Bank of England governor Andrew Bailey says bank will move staff to regions

Andrew Bailey

The Bank of England is to move some of its operations out of London, the incoming governor revealed yesterday.

Andrew Bailey told MPs that officials were looking at the Bank’s regional presence and that a move was planned.

John McDonnell, the shadow chancellor, has called for much of the Bank to be relocated to Birmingham to break a perception of London bias on policy.

Mr Bailey told the Commons Treasury select committee: “There has been a lot of discussion around where the Bank locates itself. The Bank has already started work on this and I think the time has come to ask what’s the right distribution?

“This is on the agenda. Where will it go? Because I have not been involved in the discussions, I don’t know. But I’m happy to report back when I’ve had a chance to take that forward.”

Research commissioned by Mr McDonnell concluded that the Bank’s focus on London was “unsatisfactory and leads to the regions being underweighted in policy decisions”.

The Bank has a network of regional agents that gather intelligence from companies across the country and ratesettters regularly visit the regions, but its 4,000 staff are based in the City of London.

Mr Bailey, 60, who takes over at the Bank on March 16, also revealed that he planned to end its investment in fossil-fuel companies as he takes up his predecessor Mark Carney’s climate change campaign. Through its £9.8 billion corporate bond purchase scheme, part of the £445 billion quantitative easing portfolio, the Bank owns £300 million of debt in oil and gas companies including Total and BP, as well as bonds issued by Rio Tinto for its former coalmining operations.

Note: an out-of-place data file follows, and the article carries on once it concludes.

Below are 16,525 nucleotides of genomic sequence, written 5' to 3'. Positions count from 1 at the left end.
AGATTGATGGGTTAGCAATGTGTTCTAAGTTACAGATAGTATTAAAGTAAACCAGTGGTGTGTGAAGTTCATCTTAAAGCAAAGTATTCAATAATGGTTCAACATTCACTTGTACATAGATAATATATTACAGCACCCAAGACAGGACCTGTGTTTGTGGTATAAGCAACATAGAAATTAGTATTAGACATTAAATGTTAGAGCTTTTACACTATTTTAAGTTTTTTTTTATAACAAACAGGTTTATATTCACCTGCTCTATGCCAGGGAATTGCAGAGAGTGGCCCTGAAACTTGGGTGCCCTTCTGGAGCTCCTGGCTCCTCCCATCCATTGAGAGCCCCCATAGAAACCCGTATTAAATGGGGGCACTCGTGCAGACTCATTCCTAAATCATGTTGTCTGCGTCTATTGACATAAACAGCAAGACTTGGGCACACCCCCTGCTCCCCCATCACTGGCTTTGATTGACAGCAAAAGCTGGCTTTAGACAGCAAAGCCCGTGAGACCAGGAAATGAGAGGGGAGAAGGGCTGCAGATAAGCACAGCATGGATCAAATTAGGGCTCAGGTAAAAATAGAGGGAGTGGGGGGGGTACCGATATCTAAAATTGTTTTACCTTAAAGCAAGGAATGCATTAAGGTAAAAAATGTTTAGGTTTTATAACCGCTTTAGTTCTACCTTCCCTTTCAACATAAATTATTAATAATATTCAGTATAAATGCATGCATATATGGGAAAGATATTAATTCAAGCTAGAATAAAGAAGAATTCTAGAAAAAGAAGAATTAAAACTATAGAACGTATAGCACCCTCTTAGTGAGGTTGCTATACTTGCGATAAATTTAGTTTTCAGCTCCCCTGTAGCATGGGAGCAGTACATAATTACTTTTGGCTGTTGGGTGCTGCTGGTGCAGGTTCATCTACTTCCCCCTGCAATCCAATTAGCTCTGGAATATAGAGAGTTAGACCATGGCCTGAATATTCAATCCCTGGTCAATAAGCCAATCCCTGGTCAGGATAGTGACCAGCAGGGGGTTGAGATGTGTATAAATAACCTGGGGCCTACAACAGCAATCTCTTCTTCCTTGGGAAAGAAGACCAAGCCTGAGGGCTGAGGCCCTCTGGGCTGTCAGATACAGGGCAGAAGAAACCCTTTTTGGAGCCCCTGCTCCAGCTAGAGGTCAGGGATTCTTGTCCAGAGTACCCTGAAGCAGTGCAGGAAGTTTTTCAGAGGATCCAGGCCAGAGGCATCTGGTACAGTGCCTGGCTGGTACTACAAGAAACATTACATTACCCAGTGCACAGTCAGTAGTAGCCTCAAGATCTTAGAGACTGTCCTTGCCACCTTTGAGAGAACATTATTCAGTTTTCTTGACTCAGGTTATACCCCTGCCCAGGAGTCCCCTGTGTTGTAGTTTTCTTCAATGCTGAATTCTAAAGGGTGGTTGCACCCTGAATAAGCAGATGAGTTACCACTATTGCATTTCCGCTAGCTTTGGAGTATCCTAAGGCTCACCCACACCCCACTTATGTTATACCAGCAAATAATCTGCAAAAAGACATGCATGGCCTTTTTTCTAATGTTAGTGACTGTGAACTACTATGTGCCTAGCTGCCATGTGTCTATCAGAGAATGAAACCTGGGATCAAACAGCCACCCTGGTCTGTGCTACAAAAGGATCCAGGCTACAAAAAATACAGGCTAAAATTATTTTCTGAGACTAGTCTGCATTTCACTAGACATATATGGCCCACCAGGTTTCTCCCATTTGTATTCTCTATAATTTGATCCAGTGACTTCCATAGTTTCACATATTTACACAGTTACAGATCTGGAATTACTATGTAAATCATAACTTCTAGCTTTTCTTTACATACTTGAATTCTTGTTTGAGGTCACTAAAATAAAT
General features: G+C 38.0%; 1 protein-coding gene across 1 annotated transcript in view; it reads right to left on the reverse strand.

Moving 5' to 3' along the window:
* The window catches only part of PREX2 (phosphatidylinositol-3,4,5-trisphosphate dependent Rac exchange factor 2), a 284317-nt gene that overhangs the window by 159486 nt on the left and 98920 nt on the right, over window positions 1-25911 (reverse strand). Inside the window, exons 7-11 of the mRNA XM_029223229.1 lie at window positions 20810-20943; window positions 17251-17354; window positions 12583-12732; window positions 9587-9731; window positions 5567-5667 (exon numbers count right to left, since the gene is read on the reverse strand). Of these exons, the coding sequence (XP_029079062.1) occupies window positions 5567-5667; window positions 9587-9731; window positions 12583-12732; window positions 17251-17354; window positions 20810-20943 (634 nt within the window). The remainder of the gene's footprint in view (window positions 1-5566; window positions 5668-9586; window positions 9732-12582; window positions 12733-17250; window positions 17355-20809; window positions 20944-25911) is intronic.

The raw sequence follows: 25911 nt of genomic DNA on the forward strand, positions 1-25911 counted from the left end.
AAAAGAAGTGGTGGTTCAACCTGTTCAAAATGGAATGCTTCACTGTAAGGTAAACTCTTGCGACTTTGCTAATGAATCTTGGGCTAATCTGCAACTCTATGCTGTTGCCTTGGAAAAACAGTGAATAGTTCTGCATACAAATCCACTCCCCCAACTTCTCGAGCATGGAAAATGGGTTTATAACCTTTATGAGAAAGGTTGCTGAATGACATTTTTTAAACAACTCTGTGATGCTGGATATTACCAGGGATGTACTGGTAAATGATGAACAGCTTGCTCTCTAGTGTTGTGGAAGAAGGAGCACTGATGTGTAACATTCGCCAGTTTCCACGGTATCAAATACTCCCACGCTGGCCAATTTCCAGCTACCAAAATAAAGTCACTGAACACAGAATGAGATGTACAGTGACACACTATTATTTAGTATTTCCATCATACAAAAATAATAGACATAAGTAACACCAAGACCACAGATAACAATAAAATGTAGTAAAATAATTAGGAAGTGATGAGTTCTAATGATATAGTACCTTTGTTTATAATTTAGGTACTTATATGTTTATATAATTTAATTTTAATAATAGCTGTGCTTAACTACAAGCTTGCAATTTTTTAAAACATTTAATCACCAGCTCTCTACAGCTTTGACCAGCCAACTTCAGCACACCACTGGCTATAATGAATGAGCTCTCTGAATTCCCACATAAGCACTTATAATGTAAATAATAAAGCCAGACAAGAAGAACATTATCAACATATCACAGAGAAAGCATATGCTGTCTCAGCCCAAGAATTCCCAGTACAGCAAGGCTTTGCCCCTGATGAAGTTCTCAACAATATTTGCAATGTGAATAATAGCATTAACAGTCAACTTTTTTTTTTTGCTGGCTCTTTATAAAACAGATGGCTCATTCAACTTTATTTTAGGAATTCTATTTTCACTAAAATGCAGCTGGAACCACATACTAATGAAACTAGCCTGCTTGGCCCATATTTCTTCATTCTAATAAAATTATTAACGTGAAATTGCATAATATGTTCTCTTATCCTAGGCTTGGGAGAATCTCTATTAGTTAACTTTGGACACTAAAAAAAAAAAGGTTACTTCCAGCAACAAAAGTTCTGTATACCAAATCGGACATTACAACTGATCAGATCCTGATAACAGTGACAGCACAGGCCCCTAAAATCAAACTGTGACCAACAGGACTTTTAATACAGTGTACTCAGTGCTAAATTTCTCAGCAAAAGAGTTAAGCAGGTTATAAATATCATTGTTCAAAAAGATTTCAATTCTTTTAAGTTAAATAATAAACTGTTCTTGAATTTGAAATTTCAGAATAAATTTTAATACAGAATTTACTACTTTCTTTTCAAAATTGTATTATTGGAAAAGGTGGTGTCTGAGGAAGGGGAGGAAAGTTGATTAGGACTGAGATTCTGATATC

“Should we shift that? I think there is a very strong argument for doing that,” Mr Bailey said. “We would have to agree that with the Treasury. I think it is a perfectly sensible thing and I will take if forward. It will be a priority.”

He also hinted at a shift in the balance of power between the central bank and government in what could prove to be a big change from Mr Carney’s six-and-a-half-year tenure.

There should be a bigger role for fiscal policy in future due to structural changes in the economy, Mr Bailey said. Interest rates can only address “short-term demand” by bringing forward spending but fiscal policy can be used to reshape the economy, he said.

Mr Bailey gave investing in regional infrastructure to raise productivity as an example and backed the prime minister’s “levelling up” agenda.

Rates can be cut from the present level of 0.75 per cent to 0.1 per cent and, once QE and forward guidance are taken into consideration, there are 2.5 percentage points of monetary headroom, he said, echoing comments by Mr Carney. It would be better to have more headroom, he said. In a departure from the era when central banks were “the only game in town”, he called for more government spending, which he said would help the Bank to rebuild policy headroom.

“Much of the analysis of [persistent low interest rates] points to a larger share for structural factors,” the new governor said.

“It would therefore seem odd to respond entirely by using a short-run demand management tool.”